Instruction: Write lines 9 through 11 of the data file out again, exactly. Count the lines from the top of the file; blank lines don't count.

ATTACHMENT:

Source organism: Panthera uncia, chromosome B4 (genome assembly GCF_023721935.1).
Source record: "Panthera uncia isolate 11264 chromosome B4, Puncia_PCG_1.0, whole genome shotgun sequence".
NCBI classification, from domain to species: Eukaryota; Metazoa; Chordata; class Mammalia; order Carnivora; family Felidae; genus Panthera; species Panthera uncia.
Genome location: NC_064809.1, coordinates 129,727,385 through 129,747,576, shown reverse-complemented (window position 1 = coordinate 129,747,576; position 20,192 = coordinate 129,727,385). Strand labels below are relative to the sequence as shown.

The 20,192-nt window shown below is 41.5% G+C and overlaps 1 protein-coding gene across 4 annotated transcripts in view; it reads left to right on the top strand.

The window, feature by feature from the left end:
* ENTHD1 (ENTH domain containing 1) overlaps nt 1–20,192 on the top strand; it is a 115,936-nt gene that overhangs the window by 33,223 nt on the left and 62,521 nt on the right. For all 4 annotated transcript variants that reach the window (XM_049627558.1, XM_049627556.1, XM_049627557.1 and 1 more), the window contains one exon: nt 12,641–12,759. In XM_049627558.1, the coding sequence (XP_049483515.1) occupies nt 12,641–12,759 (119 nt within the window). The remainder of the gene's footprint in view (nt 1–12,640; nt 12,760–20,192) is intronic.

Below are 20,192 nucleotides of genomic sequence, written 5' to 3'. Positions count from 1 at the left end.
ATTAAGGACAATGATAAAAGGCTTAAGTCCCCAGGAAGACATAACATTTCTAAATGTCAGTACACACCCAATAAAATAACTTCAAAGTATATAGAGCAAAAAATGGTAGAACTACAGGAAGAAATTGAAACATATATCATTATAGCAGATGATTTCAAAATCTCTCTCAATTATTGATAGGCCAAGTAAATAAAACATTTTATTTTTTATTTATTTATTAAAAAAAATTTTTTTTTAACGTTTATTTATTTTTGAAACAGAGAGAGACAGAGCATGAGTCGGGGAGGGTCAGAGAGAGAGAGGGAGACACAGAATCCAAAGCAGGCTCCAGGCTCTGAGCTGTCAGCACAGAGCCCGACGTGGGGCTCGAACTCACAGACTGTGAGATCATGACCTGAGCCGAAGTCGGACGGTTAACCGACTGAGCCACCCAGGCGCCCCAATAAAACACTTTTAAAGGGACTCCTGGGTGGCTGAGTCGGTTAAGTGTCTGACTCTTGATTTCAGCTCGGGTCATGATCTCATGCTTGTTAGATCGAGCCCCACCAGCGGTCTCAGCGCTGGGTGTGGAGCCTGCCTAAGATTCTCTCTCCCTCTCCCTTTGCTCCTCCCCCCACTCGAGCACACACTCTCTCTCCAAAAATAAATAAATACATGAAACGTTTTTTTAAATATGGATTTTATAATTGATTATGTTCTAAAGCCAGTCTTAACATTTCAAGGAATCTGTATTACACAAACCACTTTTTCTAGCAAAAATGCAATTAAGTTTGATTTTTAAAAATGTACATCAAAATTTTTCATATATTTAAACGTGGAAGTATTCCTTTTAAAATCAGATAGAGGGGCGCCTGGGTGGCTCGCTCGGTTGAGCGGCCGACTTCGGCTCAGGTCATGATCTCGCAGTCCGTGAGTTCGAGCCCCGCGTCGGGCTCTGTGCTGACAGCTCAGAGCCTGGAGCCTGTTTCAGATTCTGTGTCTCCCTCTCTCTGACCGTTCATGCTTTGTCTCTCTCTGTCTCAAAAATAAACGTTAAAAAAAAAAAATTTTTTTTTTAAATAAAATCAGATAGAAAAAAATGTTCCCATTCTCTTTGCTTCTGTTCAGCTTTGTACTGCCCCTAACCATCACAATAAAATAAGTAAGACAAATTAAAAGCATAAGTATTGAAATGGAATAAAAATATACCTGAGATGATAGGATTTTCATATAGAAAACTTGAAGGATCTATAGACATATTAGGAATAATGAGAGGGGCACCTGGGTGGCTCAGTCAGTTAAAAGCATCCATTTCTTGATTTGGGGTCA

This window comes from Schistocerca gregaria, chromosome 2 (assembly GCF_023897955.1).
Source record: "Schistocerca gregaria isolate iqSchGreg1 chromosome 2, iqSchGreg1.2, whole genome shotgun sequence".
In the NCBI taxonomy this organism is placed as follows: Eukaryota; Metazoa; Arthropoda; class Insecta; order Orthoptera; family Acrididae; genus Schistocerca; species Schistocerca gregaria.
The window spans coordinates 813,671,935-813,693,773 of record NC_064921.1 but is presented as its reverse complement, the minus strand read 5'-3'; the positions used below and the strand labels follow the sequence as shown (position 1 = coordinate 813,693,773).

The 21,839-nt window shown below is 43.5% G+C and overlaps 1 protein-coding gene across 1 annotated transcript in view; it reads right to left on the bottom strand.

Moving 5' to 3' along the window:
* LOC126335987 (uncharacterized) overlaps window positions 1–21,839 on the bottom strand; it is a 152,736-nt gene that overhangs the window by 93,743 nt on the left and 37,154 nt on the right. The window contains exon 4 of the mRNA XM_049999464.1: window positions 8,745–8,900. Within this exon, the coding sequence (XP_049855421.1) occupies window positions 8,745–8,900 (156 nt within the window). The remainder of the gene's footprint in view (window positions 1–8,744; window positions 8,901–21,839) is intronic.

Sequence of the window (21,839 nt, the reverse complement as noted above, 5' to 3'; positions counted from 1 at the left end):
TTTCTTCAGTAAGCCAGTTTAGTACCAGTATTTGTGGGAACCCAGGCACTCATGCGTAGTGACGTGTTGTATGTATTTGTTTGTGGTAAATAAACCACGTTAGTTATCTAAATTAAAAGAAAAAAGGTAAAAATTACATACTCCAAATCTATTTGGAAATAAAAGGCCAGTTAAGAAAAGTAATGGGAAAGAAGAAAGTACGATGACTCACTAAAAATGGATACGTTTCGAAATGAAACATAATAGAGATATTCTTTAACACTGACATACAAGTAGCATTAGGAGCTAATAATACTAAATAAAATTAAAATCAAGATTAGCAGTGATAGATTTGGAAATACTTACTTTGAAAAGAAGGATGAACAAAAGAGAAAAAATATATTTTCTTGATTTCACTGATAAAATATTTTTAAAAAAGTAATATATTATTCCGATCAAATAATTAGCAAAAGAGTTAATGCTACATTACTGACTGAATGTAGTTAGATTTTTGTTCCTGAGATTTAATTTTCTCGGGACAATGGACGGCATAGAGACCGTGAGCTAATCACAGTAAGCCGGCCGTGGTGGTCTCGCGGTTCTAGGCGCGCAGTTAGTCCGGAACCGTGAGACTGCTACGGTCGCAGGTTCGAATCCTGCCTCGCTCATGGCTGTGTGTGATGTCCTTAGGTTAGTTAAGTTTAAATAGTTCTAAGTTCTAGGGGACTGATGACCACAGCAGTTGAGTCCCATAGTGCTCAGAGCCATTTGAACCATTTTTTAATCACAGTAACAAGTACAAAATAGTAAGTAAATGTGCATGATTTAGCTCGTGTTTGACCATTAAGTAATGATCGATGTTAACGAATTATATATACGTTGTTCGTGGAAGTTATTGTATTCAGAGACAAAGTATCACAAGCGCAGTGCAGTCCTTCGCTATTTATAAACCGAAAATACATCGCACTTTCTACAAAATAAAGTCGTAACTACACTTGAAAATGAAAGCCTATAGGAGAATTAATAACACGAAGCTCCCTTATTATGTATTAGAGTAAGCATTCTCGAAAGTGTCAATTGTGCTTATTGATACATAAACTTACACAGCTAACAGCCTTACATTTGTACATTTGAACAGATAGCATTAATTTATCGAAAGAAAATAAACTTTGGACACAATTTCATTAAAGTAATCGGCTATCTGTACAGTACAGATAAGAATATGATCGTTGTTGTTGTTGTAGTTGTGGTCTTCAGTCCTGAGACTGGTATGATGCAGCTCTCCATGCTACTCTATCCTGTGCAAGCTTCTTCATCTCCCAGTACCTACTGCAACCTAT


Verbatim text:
ATTAAGGACAATGATAAAAGGCTTAAGTCCCCAGGAAGACATAACATTTCTAAATGTCAGTACACACCCAATAAAATAACTTCAAAGTATATAGAGCAAAAAATGGTAGAACTACAGGAAGAAATTGAAACATATATCATTATAGCAGATGATTTCAAAATCTCTCTCAATTATTGATAGGCCAAGTAAATAAAACATTTTATTTTTTATTTATTTATTAAAAAAAATTTTTTTTTAACGTTTATTTATTTTTGAAACAGAGAGAGACAGAGCATGAGTCGGGGAGGGTCAGAGAGAGAGAGGGAGACACAGAATCCAAAGCAGGCTCCAGGCTCTGAGCTGTCAGCACAGAGCCCGACGTGGGGCTCGAACTCACAGACTGTGAGATCATGACCTGAGCCGAAGTCGGACGGTTAACCGACTGAGCCACCCAGGCGCCCCAATAAAACACTTTTAAAGGGACTCCTGGGTGGCTGAGTCGGTTAAGTGTCTGACTCTTGATTTCAGCTCGGGTCATGATCTCATGCTTGTTAGATCGAGCCCCACCAGCGGTCTCAGCGCTGGGTGTGGAGCCTGCCTAAGATTCTCTCTCCCTCTCCCTTTGCTCCTCCCCCCACTCGAGCACACACTCTCTCTCCAAAAATAAATAAATACATGAAACGTTTTTTTAAATATGGATTTTATAATTGATTATGTTCTAAAGCCAGTCTTAACATTTCAAGGAATCTGTATTACACAAACCACTTTTTCTAGCAAAAATGCAATTAAGTTTGATTTTTAAAAATGTACATCAAAATTTTTCATATATTTAAACGTGGAAGTATTCCTTTTAAAATCAGATAGAGGGGCGCCTGGGTGGCTCGCTCGGTTGAGCGGCCGACTTCGGCTCAGGTCATGATCTCGCAGTCCGTGAGTTCGAGCCCCGCGTCGGGCTCTGTGCTGACAGCTCAGAGCCTGGAGCCTGTTTCAGATTCTGTGTCTCCCTCTCTCTGACCGTTCATGCTTTGTCTCTCTCTGTCTCAAAAATAAACGTTAAAAAAAAAAAATTTTTTTTTTAAATAAAATCAGATAGAAAAAAATGTTCCCATTCTCTTTGCTTCTGTTCAGCTTTGTACTGCCCCTAACCATCACAATAAAATAAGTAAGACAAATTAAAAGCATAAGTATTGAAATGGAATAAAAATATACCTGAGATGATAGGATTTTCATATAGAAAACTTGAAGGATCTATAGACATATTAGGAATAATGAGAGGGGCACCTGGGTGGCTCAGTCAGTTAAAAGCATCCATTTCTTGATTTGGGGTCA

This window comes from Schistocerca gregaria, chromosome 2 (assembly GCF_023897955.1).
Source record: "Schistocerca gregaria isolate iqSchGreg1 chromosome 2, iqSchGreg1.2, whole genome shotgun sequence".